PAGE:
It’s been a while since the Massey Tunnel replacement debate surfaced again and kudos to Sandor Gyarmati with the Delta Optimist for keeping up on this slowly evolving story.
During the pandemic there’s been changes in commuting patterns. A survey done by pollster Mario Canseco suggests that up to 73 percent of people expect to do some work from home even after the pandemic is over.
A recent survey undertaken by McKinsey in the United Kingdom reported in The Economist estimates that 20 to 25 percent of workers in full time traditional “at the office” positions will work three to five days a week at home. This will impact commuting traffic patterns, for transit and for single occupant vehicles.
With the existing tunnel there are short term congestion remediation measures that could be undertaken, like keeping trucks out of the tunnel during peak commuting times, advertising and implementing rapid bus service during those peak times, and offering incentives to people who commute by transit.
You will also notice how silent the Port of Vancouver is as they quietly continue their Federal process for expanding a new Deltaport terminal into the sensitive environment of the Salish Sea. The port does not ship and load 24 hours a day like its counterparts, which could also positively impact the congestion at the tunnel by scheduling goods movement around the clock.
The two potential alternatives for the new Massey Crossing have been sent to Ottawa as a “draft funding request” which was too late for the 2021 Federal Budget. The two alternatives are an eight lane tunnel replacement or an eight lane bridge. Costs are comparable, but the tunnel would have grades that can be easily be adapted for rapid transit if that ever becomes a future reality.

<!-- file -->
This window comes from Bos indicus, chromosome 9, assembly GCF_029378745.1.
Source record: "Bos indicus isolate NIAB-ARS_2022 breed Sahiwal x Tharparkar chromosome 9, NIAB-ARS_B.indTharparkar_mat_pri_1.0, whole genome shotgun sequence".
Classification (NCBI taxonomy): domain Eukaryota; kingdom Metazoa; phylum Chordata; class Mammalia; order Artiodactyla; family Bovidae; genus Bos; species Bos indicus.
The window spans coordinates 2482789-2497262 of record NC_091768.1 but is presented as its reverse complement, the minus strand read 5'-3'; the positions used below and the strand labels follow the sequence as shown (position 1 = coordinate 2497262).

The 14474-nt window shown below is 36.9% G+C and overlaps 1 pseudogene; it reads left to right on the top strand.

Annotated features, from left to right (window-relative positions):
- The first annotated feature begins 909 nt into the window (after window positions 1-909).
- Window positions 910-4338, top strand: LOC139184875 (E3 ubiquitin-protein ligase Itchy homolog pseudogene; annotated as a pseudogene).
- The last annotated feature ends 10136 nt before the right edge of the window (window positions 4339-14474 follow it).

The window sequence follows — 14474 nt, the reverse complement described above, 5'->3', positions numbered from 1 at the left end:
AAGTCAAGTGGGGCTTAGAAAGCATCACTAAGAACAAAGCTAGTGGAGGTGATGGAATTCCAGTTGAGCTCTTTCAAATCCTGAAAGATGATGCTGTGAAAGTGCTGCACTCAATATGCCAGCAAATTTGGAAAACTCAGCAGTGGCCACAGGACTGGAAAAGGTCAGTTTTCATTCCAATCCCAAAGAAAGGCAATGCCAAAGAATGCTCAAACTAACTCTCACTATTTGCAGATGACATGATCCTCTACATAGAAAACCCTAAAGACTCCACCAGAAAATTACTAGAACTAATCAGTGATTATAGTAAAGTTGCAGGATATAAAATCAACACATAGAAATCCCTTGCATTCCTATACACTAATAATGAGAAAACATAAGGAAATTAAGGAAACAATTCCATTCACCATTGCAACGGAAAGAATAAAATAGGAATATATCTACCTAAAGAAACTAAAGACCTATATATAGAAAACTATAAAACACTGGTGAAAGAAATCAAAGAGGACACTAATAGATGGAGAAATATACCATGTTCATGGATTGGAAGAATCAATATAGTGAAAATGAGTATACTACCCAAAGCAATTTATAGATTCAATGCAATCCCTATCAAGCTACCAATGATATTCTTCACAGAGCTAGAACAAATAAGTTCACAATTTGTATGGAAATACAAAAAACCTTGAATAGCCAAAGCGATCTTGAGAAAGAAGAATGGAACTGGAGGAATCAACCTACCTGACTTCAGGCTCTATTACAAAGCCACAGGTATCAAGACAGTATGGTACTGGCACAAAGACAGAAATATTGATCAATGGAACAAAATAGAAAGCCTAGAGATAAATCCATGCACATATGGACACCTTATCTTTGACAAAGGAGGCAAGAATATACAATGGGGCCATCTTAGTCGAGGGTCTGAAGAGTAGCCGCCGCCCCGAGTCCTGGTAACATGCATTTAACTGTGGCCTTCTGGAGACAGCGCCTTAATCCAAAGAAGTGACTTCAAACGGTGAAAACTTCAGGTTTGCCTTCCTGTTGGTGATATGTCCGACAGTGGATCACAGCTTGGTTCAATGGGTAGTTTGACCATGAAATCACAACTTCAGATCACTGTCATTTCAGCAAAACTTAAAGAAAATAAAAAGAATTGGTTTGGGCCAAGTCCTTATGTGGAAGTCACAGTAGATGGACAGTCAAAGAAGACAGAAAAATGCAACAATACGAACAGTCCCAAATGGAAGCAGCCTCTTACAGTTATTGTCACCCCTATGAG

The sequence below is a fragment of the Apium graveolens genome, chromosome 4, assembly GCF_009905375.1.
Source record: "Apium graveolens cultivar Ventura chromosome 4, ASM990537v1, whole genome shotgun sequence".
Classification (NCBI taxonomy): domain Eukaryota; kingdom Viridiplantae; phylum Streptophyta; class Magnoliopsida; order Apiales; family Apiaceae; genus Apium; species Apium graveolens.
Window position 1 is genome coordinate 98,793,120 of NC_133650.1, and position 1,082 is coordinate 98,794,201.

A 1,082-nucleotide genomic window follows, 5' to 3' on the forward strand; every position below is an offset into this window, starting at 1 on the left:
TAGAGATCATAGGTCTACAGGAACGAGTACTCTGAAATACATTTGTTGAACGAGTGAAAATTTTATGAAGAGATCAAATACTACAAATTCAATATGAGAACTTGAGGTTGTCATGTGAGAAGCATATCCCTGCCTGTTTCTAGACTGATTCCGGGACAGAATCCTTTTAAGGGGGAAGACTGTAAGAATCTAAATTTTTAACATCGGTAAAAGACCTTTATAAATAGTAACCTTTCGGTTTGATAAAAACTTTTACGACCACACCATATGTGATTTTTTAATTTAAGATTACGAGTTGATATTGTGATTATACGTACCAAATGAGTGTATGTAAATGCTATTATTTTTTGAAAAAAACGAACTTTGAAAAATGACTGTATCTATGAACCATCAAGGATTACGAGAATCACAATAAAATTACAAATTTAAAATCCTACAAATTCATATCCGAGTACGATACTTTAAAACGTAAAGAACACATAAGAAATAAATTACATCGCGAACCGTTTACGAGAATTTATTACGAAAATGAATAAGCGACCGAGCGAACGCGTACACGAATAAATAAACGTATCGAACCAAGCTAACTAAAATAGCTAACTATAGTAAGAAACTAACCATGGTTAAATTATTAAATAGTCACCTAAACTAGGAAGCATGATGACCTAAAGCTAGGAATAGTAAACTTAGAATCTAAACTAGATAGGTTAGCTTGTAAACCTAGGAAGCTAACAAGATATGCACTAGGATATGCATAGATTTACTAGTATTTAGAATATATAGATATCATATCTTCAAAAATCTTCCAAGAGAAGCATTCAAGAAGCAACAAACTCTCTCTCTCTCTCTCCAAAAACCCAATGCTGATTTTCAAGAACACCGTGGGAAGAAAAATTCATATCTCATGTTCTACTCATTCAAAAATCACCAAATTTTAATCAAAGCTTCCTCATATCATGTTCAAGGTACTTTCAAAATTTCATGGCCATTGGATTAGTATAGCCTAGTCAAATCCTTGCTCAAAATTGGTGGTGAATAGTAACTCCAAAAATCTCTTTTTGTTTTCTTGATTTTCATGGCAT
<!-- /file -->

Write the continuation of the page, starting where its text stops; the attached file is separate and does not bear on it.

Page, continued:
The bridge would require piers to be pile driven into Deas Slough and would overshadow the Marina Gardens residential development to the east side of the bridge. On the upside the bridge requires a year less time for environmental review, which makes the bridge time frame six to seven years from approval to completion.
The immersed tunnel would require a lower profile in the river, and would be a shorter distance, but requires three years for environmental review and a five year build out, making it an eight year process from approval to completion.
The tunnel option is in direct opposition to the strategy put forward by the previous Provincial Liberal government which more or less ignored Metro Vancouver and the Task Force of Metro Mayors’ preference for a tunnel, and embarked upon the bullish promotion of a ten lane bridge, with huge cloverleafs and massing.The Federal government will decide which of the two alternative slices of cake they prefer, but since the Task Force of Metro Vancouver Mayors have already endorsed an eight-lane immersed tunnel, that’s the likely option which will be chosen by the Federal government.
The next set of questions and concerns will be on environmental impacts, costs and timing, and when this ongoing crossing replacement will finally get the funding to go full steam ahead.
We have to wait for the 2022 Federal Budget for funding and hopefully also be in the Aftertimes of the pandemic to finally implement the new crossing.